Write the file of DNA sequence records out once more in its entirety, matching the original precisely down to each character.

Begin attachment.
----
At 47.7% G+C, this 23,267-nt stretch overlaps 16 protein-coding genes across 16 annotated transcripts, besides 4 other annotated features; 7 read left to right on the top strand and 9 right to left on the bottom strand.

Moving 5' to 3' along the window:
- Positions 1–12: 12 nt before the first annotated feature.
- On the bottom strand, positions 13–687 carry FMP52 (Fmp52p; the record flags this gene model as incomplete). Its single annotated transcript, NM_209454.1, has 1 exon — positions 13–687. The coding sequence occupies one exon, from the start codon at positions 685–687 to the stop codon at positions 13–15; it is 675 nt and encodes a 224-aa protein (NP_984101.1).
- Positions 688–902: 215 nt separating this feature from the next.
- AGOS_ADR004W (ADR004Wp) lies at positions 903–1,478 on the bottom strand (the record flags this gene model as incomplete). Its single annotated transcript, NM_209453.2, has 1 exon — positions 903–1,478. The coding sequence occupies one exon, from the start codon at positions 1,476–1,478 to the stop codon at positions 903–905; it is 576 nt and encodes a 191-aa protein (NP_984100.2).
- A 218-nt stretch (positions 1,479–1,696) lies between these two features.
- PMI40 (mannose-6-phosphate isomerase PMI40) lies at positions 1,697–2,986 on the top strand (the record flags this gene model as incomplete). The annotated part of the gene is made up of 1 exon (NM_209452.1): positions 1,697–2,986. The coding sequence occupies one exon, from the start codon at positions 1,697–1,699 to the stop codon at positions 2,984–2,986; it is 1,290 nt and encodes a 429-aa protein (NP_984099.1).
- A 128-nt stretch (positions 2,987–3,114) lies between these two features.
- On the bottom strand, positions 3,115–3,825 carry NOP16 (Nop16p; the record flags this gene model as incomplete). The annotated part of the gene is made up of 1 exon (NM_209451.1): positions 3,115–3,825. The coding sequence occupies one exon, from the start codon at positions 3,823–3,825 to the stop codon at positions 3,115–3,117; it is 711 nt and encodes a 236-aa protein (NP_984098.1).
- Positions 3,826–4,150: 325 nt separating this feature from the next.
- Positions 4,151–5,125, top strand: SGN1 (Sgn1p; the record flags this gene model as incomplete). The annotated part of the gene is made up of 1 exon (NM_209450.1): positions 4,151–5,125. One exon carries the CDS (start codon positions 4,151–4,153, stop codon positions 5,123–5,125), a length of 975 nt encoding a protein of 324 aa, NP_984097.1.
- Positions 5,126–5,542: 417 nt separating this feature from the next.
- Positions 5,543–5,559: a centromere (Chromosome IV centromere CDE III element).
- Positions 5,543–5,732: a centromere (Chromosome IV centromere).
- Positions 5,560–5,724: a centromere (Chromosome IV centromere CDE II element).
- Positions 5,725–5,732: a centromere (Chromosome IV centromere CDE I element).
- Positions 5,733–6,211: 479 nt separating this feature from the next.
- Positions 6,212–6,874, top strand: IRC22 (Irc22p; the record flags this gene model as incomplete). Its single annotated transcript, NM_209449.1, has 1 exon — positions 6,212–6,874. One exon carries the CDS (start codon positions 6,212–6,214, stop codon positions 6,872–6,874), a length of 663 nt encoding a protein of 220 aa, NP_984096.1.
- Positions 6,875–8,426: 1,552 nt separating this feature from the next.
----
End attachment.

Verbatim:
At 47.7% G+C, this 23,267-nt stretch overlaps 16 protein-coding genes across 16 annotated transcripts, besides 4 other annotated features; 7 read left to right on the top strand and 9 right to left on the bottom strand.

Moving 5' to 3' along the window:
- Positions 1–12: 12 nt before the first annotated feature.
- On the bottom strand, positions 13–687 carry FMP52 (Fmp52p; the record flags this gene model as incomplete). Its single annotated transcript, NM_209454.1, has 1 exon — positions 13–687. The coding sequence occupies one exon, from the start codon at positions 685–687 to the stop codon at positions 13–15; it is 675 nt and encodes a 224-aa protein (NP_984101.1).
- Positions 688–902: 215 nt separating this feature from the next.
- AGOS_ADR004W (ADR004Wp) lies at positions 903–1,478 on the bottom strand (the record flags this gene model as incomplete). Its single annotated transcript, NM_209453.2, has 1 exon — positions 903–1,478. The coding sequence occupies one exon, from the start codon at positions 1,476–1,478 to the stop codon at positions 903–905; it is 576 nt and encodes a 191-aa protein (NP_984100.2).
- A 218-nt stretch (positions 1,479–1,696) lies between these two features.
- PMI40 (mannose-6-phosphate isomerase PMI40) lies at positions 1,697–2,986 on the top strand (the record flags this gene model as incomplete). The annotated part of the gene is made up of 1 exon (NM_209452.1): positions 1,697–2,986. The coding sequence occupies one exon, from the start codon at positions 1,697–1,699 to the stop codon at positions 2,984–2,986; it is 1,290 nt and encodes a 429-aa protein (NP_984099.1).
- A 128-nt stretch (positions 2,987–3,114) lies between these two features.
- On the bottom strand, positions 3,115–3,825 carry NOP16 (Nop16p; the record flags this gene model as incomplete). The annotated part of the gene is made up of 1 exon (NM_209451.1): positions 3,115–3,825. The coding sequence occupies one exon, from the start codon at positions 3,823–3,825 to the stop codon at positions 3,115–3,117; it is 711 nt and encodes a 236-aa protein (NP_984098.1).
- Positions 3,826–4,150: 325 nt separating this feature from the next.
- Positions 4,151–5,125, top strand: SGN1 (Sgn1p; the record flags this gene model as incomplete). The annotated part of the gene is made up of 1 exon (NM_209450.1): positions 4,151–5,125. One exon carries the CDS (start codon positions 4,151–4,153, stop codon positions 5,123–5,125), a length of 975 nt encoding a protein of 324 aa, NP_984097.1.
- Positions 5,126–5,542: 417 nt separating this feature from the next.
- Positions 5,543–5,559: a centromere (Chromosome IV centromere CDE III element).
- Positions 5,543–5,732: a centromere (Chromosome IV centromere).
- Positions 5,560–5,724: a centromere (Chromosome IV centromere CDE II element).
- Positions 5,725–5,732: a centromere (Chromosome IV centromere CDE I element).
- Positions 5,733–6,211: 479 nt separating this feature from the next.
- Positions 6,212–6,874, top strand: IRC22 (Irc22p; the record flags this gene model as incomplete). Its single annotated transcript, NM_209449.1, has 1 exon — positions 6,212–6,874. One exon carries the CDS (start codon positions 6,212–6,214, stop codon positions 6,872–6,874), a length of 663 nt encoding a protein of 220 aa, NP_984096.1.
- Positions 6,875–8,426: 1,552 nt separating this feature from the next.